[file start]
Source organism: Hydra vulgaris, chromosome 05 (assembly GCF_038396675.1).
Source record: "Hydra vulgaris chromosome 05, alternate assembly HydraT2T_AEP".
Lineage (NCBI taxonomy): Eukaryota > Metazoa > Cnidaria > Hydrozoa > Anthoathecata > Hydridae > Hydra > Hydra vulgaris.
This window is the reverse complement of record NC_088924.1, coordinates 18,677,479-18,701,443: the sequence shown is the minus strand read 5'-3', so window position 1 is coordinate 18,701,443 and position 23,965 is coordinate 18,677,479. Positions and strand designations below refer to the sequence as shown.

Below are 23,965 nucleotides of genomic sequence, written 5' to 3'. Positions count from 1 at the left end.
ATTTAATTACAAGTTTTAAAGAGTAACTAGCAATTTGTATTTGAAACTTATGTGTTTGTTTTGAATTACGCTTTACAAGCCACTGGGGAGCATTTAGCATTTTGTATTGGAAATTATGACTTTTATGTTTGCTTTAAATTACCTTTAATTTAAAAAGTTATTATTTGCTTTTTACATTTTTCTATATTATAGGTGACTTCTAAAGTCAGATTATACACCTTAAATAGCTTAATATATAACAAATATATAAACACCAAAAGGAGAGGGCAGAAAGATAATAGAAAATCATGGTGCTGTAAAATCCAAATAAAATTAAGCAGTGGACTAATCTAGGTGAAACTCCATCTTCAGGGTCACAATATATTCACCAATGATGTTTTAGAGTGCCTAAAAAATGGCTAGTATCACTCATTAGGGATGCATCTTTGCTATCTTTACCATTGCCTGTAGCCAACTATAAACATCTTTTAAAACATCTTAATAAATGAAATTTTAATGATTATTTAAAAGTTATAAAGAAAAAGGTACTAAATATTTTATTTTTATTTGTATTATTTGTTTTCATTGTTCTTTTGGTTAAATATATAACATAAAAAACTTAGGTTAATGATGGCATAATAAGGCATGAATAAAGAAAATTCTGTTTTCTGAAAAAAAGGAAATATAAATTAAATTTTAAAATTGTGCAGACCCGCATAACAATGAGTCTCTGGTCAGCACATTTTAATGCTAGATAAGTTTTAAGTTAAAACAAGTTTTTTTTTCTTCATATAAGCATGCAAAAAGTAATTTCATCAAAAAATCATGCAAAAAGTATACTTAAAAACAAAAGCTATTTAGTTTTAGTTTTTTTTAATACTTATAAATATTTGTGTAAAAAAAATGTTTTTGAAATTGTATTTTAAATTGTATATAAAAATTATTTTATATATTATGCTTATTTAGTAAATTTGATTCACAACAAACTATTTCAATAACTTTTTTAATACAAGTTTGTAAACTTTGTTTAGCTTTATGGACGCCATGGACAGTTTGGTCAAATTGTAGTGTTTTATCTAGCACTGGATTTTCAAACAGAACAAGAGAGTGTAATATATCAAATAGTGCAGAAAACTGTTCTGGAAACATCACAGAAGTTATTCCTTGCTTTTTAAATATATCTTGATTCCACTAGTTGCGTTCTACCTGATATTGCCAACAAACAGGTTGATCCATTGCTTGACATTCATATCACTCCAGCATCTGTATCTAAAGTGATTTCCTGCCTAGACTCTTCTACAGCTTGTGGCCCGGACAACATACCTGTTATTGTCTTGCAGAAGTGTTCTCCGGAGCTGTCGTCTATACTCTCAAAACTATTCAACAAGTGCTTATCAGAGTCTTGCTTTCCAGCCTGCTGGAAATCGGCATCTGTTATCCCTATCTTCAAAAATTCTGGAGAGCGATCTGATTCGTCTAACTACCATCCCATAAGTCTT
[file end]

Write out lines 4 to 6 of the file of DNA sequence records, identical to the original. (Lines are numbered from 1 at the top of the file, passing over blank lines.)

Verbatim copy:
This window is the reverse complement of record NC_088924.1, coordinates 18,677,479-18,701,443: the sequence shown is the minus strand read 5'-3', so window position 1 is coordinate 18,701,443 and position 23,965 is coordinate 18,677,479. Positions and strand designations below refer to the sequence as shown.

Below are 23,965 nucleotides of genomic sequence, written 5' to 3'. Positions count from 1 at the left end.
ATTTAATTACAAGTTTTAAAGAGTAACTAGCAATTTGTATTTGAAACTTATGTGTTTGTTTTGAATTACGCTTTACAAGCCACTGGGGAGCATTTAGCATTTTGTATTGGAAATTATGACTTTTATGTTTGCTTTAAATTACCTTTAATTTAAAAAGTTATTATTTGCTTTTTACATTTTTCTATATTATAGGTGACTTCTAAAGTCAGATTATACACCTTAAATAGCTTAATATATAACAAATATATAAACACCAAAAGGAGAGGGCAGAAAGATAATAGAAAATCATGGTGCTGTAAAATCCAAATAAAATTAAGCAGTGGACTAATCTAGGTGAAACTCCATCTTCAGGGTCACAATATATTCACCAATGATGTTTTAGAGTGCCTAAAAAATGGCTAGTATCACTCATTAGGGATGCATCTTTGCTATCTTTACCATTGCCTGTAGCCAACTATAAACATCTTTTAAAACATCTTAATAAATGAAATTTTAATGATTATTTAAAAGTTATAAAGAAAAAGGTACTAAATATTTTATTTTTATTTGTATTATTTGTTTTCATTGTTCTTTTGGTTAAATATATAACATAAAAAACTTAGGTTAATGATGGCATAATAAGGCATGAATAAAGAAAATTCTGTTTTCTGAAAAAAAGGAAATATAAATTAAATTTTAAAATTGTGCAGACCCGCATAACAATGAGTCTCTGGTCAGCACATTTTAATGCTAGATAAGTTTTAAGTTAAAACAAGTTTTTTTTTCTTCATATAAGCATGCAAAAAGTAATTTCATCAAAAAATCATGCAAAAAGTATACTTAAAAACAAAAGCTATTTAGTTTTAGTTTTTTTTAATACTTATAAATATTTGTGTAAAAAAAATGTTTTTGAAATTGTATTTTAAATTGTATATAAAAATTATTTTATATATTATGCTTATTTAGTAAATTTGATTCACAACAAACTATTTCAATAACTTTTTTAATACAAGTTTGTAAACTTTGTTTAGCTTTATGGACGCCATGGACAGTTTGGTCAAATTGTAGTGTTTTATCTAGCACTGGATTTTCAAACAGAACAAGAGAGTGTAATATATCAAATAGTGCAGAAAACTGTTCTGGAAACATCACAGAAGTTATTCCTTGCTTTTTAAATATATCTTGATTCCACTAGTTGCGTTCTACCTGATATTGCCAACAAACAGGTTGATCCATTGCTTGACATTCATATCACTCCAGCATCTGTATCTAAAGTGATTTCCTGCCTAGACTCTTCTACAGCTTGTGGCCCGGACAACATACCTGTTATTGTCTTGCAGAAGTGTTCTCCGGAGCTGTCGTCTATACTCTCAAAACTATTCAACAAGTGCTTATCAGAGTCTTGCTTTCCAGCCTGCTGGAAATCGGCATCTGTTATCCCTATCTTCAAAAATTCTGGAGAGCGATCTGATTCGTCTAACTACCATCCCATAAGTCTT